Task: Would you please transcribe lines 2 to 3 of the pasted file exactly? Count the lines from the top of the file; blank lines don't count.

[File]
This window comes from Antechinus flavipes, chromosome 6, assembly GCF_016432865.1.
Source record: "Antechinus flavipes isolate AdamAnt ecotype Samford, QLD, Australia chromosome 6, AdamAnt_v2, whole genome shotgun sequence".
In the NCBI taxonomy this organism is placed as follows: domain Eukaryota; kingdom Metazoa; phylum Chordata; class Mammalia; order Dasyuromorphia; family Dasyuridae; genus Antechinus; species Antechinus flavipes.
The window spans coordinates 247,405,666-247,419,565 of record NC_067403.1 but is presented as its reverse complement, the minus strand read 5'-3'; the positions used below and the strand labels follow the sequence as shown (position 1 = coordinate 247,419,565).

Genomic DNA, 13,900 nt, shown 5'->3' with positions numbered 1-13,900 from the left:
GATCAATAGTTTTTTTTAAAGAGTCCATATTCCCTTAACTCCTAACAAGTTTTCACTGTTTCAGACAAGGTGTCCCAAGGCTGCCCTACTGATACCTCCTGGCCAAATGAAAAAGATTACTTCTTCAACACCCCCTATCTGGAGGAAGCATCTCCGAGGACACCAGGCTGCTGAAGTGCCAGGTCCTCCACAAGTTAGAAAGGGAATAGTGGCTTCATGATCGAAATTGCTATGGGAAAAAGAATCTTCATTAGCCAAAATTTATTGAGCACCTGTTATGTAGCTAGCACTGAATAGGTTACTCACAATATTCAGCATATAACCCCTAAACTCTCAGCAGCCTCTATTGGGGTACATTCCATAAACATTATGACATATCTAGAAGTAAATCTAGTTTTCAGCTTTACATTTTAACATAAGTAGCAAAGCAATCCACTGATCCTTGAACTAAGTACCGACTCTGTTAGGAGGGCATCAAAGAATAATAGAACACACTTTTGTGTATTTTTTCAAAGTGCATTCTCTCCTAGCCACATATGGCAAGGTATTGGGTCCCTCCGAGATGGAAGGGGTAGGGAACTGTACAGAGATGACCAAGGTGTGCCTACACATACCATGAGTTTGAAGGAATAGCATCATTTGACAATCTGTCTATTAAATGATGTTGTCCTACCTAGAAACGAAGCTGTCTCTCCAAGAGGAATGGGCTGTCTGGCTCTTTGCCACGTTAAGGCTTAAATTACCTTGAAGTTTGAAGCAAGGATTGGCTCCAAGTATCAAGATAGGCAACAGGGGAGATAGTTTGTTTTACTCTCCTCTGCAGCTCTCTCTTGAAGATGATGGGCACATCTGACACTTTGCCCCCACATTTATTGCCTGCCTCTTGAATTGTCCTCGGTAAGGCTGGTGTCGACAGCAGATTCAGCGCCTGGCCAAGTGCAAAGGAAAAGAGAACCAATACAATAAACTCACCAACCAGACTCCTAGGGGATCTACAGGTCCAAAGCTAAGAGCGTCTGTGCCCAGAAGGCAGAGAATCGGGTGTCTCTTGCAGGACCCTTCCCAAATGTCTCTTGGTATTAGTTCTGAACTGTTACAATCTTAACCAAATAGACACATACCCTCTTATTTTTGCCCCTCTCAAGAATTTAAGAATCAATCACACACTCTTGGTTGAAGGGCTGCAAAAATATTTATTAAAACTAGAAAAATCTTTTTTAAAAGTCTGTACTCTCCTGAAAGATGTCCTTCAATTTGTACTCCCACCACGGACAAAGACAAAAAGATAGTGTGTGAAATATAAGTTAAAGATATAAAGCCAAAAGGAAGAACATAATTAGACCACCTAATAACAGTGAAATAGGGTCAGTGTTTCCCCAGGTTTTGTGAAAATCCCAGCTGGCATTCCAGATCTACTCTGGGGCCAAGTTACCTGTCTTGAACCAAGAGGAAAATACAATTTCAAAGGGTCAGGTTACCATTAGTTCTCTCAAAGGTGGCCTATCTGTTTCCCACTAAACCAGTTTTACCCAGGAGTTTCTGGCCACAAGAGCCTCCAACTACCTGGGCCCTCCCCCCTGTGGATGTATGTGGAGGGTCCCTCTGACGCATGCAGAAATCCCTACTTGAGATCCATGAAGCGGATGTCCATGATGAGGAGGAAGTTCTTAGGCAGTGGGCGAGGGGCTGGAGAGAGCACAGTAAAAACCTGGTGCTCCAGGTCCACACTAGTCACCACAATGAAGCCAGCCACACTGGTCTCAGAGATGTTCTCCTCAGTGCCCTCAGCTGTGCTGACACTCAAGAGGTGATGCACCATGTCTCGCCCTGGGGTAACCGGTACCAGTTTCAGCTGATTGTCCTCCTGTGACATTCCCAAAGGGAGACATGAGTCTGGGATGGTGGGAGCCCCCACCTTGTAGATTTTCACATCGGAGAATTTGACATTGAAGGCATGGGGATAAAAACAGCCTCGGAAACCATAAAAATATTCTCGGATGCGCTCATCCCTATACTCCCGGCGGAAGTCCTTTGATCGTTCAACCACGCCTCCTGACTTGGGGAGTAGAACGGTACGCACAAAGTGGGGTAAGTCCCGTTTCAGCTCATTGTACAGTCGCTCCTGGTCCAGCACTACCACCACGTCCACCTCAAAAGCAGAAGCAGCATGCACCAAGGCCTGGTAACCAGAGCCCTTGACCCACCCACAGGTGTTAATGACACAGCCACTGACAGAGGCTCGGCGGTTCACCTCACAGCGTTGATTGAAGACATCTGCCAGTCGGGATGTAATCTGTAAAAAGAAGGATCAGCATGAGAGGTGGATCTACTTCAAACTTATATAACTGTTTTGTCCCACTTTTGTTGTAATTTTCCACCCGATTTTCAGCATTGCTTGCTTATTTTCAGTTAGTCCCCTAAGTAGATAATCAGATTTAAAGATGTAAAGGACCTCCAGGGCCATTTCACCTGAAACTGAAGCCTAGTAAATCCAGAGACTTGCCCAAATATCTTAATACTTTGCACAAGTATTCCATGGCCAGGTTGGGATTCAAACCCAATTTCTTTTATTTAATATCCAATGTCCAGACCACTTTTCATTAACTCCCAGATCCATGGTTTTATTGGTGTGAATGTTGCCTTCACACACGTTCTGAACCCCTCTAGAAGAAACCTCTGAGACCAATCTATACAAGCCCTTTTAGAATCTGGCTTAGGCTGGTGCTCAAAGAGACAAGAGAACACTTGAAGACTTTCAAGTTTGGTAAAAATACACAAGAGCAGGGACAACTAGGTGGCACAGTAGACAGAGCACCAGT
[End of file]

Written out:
Source record: "Antechinus flavipes isolate AdamAnt ecotype Samford, QLD, Australia chromosome 6, AdamAnt_v2, whole genome shotgun sequence".
In the NCBI taxonomy this organism is placed as follows: domain Eukaryota; kingdom Metazoa; phylum Chordata; class Mammalia; order Dasyuromorphia; family Dasyuridae; genus Antechinus; species Antechinus flavipes.